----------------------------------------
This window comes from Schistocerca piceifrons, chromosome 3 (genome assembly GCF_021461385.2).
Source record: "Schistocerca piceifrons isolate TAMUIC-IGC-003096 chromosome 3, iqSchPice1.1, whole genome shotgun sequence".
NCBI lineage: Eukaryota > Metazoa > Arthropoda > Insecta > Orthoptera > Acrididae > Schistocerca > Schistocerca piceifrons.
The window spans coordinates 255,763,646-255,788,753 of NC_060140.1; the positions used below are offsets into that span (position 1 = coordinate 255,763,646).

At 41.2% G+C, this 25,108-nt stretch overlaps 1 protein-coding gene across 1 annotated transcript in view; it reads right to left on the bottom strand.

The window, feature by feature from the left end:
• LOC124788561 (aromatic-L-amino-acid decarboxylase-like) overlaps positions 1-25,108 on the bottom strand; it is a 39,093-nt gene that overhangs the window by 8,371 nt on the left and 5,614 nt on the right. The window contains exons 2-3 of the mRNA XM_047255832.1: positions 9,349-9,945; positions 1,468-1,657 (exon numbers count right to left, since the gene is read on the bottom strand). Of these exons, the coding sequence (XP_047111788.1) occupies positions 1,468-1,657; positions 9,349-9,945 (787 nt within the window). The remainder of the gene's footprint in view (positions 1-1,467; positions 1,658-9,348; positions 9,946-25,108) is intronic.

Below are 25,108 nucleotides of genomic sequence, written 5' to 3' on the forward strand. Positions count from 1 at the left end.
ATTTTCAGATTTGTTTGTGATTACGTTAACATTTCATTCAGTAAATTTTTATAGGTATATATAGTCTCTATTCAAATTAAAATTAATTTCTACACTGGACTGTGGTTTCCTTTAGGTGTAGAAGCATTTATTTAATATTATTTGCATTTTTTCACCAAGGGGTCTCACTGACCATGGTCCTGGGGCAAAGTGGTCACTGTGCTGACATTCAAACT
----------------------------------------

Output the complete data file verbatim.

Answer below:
This window comes from Schistocerca piceifrons, chromosome 3 (genome assembly GCF_021461385.2).
Source record: "Schistocerca piceifrons isolate TAMUIC-IGC-003096 chromosome 3, iqSchPice1.1, whole genome shotgun sequence".
NCBI lineage: Eukaryota > Metazoa > Arthropoda > Insecta > Orthoptera > Acrididae > Schistocerca > Schistocerca piceifrons.
The window spans coordinates 255,763,646-255,788,753 of NC_060140.1; the positions used below are offsets into that span (position 1 = coordinate 255,763,646).

At 41.2% G+C, this 25,108-nt stretch overlaps 1 protein-coding gene across 1 annotated transcript in view; it reads right to left on the bottom strand.

The window, feature by feature from the left end:
• LOC124788561 (aromatic-L-amino-acid decarboxylase-like) overlaps positions 1-25,108 on the bottom strand; it is a 39,093-nt gene that overhangs the window by 8,371 nt on the left and 5,614 nt on the right. The window contains exons 2-3 of the mRNA XM_047255832.1: positions 9,349-9,945; positions 1,468-1,657 (exon numbers count right to left, since the gene is read on the bottom strand). Of these exons, the coding sequence (XP_047111788.1) occupies positions 1,468-1,657; positions 9,349-9,945 (787 nt within the window). The remainder of the gene's footprint in view (positions 1-1,467; positions 1,658-9,348; positions 9,946-25,108) is intronic.

Below are 25,108 nucleotides of genomic sequence, written 5' to 3' on the forward strand. Positions count from 1 at the left end.
ATTTTCAGATTTGTTTGTGATTACGTTAACATTTCATTCAGTAAATTTTTATAGGTATATATAGTCTCTATTCAAATTAAAATTAATTTCTACACTGGACTGTGGTTTCCTTTAGGTGTAGAAGCATTTATTTAATATTATTTGCATTTTTTCACCAAGGGGTCTCACTGACCATGGTCCTGGGGCAAAGTGGTCACTGTGCTGACATTCAAACT